I believe that the government should stop putting our parents' tax dollars towards half-brained plans and should start worrying more about national issues, like global warming. I also believe that they should stop putting their needs before the people's. America doesn't need to be at war right now, but we are to gain what oil there might still be in Iraq. Welfare should be near the top of our country's priorities because there are many elderly citizens that need health care so that they can get proper medication or operations. Our wounded soldiers also need better health care. We should be doing something about homelessness as well, like trying to construct more shelters. However, religion should stay the way that it is. America is one of the countries that gives its citizens the right to believe in what they want and not be discriminated.

III. Solving Problems

a. What are the “societal goods” that you promote, and how does it promote these? (charity, equality, etc.)
I promote charity because I know that it goes to a good cause. I promote equality because it is essential to remember that you aren't better than anyone else because we were all created equal.
b. What are the “societal ills” that you try to solve, and how do you solve these? (racism, stress, etc.)
The society ills that I try to solve are racism. One of my beliefs is that everyone is equal, and I would try to solve the problem of racism by telling them some of the things I learned from novels last year.
c. How does your –ism deal with the invisible, but persistent pressures of life (Patriarchy, the pressure to be a success, the pressure to be cool)?
I believe that you shouldn't worry so much about what others think of you because they're going to have their opinions about you, no matter what. If you worry too much, then you start losing your individuality. As for the pressure to be a success, I think that if you tried your hardest and did the best you could, then that's a success.

IV. Debate

a. What are the debates that you are concerned with waging? Why? (Abortion, Equality, Truth, Etc.)
I think abortion is an important debate. Innocent lives are ended because of abortion. I was talking to moose about this, and I remember talking about the fact that you never know what those young people could have gone onto. They could have become the great minds that cured the common cold or found a way to stop cancer or something that really could have changed the world for the better.
I don't think that equality would make for a very good debate. Either you think that all people are equal or you don't. It's a core belief.
b. How would you frame these debates so that only your ideas would be seen as right?
On abortion, you could explain that taking a life is extremely cruel. On equality, you could say that everyone is created equal, so why would that ever change throughout our lifetime? There isn't a reason why it should. But someone will probably not agree, so there is no possible way that your view will be seen as right. The most that you can do is get your idea out there and hope that eventually they will realize your reasoning for the debate.

V. Your Head

a. How does your –Ism influence the way you see everyday sights, events, and objects?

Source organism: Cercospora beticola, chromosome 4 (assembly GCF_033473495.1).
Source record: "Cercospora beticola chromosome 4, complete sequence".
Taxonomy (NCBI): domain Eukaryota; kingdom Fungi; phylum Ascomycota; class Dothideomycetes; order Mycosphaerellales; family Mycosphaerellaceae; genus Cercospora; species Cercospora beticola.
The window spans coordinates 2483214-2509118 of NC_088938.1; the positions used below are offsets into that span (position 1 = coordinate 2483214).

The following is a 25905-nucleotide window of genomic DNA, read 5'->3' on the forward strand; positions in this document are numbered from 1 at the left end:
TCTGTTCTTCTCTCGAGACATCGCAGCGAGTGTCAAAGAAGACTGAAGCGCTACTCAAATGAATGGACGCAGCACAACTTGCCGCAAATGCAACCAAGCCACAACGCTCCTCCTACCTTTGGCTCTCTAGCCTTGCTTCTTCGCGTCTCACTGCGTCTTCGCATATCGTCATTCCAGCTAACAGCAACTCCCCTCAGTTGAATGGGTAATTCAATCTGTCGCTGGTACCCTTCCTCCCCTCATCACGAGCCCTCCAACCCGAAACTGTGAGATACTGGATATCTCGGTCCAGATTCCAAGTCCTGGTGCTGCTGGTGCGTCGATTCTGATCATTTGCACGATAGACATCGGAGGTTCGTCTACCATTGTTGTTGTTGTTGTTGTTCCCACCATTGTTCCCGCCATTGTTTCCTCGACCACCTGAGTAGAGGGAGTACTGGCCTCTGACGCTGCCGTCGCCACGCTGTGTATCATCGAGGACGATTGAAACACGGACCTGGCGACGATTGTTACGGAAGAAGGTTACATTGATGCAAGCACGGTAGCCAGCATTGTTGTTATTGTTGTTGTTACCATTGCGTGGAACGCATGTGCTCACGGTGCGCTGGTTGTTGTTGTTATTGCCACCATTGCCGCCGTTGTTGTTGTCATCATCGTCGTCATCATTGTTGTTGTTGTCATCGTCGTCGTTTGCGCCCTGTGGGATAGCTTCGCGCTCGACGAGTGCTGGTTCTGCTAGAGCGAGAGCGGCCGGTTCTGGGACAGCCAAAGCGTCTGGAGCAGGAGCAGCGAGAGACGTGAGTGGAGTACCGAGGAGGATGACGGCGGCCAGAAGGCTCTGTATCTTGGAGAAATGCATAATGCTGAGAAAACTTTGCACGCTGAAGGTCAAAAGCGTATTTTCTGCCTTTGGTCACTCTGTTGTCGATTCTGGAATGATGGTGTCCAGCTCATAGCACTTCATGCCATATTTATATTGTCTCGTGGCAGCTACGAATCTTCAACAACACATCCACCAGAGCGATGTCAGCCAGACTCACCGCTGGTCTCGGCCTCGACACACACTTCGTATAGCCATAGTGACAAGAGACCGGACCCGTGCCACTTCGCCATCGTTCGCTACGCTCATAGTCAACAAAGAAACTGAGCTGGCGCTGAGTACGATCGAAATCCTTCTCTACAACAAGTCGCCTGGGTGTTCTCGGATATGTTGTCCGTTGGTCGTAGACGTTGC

I see many things as an opportunity, so I try to take advantage of those opportunities and do the best that I can. If something is worth doing, why not do it well?
b. What is a day in your life like because of your -Ism?
Many of my beliefs are based on not being judgmental, so that's how I get through my day. I view everyone equally and respect them, even though they may not return the respect. I don't think about all the opinions people have of me because I remember everyone is entitled to their own opinions.

VI. Other Important Aspects

a. What are the other defining aspects of your –Ism that are not discussed in the other sections of this Outline?
All my projects are below.

I think that this song represents my ism because we are all just the same. I don't have anything to prove to anyone else, except that I like being myself and being an individual.

Belief Statement Essay-
I was brought up to view everyone equally and be polite and to remember the golden rule: treat others the way you want to be treated. So all throughout elementary school, I tried to remember these important words that had been instilled in church. Then 6th grade arrived. I was looking forward to all the exciting things that middle school could offer. After a couple months of school I started getting teased by the 'popular' people. Was it because I was on Discovery and I was the new kid? Were glasses an indefinite label on your intelligence? Either way, everyone in the class told me the 'popular' people were jealous. This was something new to me. Up until middle school there were no harsh words, and everyone had seemed to follow the golden rule.
I was confused at God. Where had all the things I learned in Sunday school gone? It all seemed so irrelevant. I remember thinking about this quote from the Bible.
"But I say to you, offer no resistance to one who is evil. When someone strikes you on (your) right cheek, turn the other to him as well.
If anyone wants to go the law with you over your tunic, hand him your cloak as well. Should anyone press you into service for one mile,
go with him for two miles. Give to the one who asks of you, and do not turn your back on one who wants to borrow. You have heard t that it was said, 'You shall love your neighbor and hate your enemy.' But I say to you, love your enemies, and pray for those who persecute you..."

Matthew 5:25-27, NAB
Maybe teasing was a normal part of middle school, I don't know, but it made me question why God would allow this to happen to me. And why would I pray for the people that hurt me? Now I realize that God put me through that experience so that I would turn to him.
Soon it was seventh grade. I thought that if I treated people nicer, I could avoid all the teasing that had gone on in sixth grade. Well, that didn't really work.
Now it's the end of eighth grade, and the teasing has finally stopped. And I've also taken taken an important lesson from middle school: just because you treat others nicely doesn't mean the respect will be returned to you. But you should always treat others the way you want to be treated, because when you treat someone kindly, you treat Jesus kindly.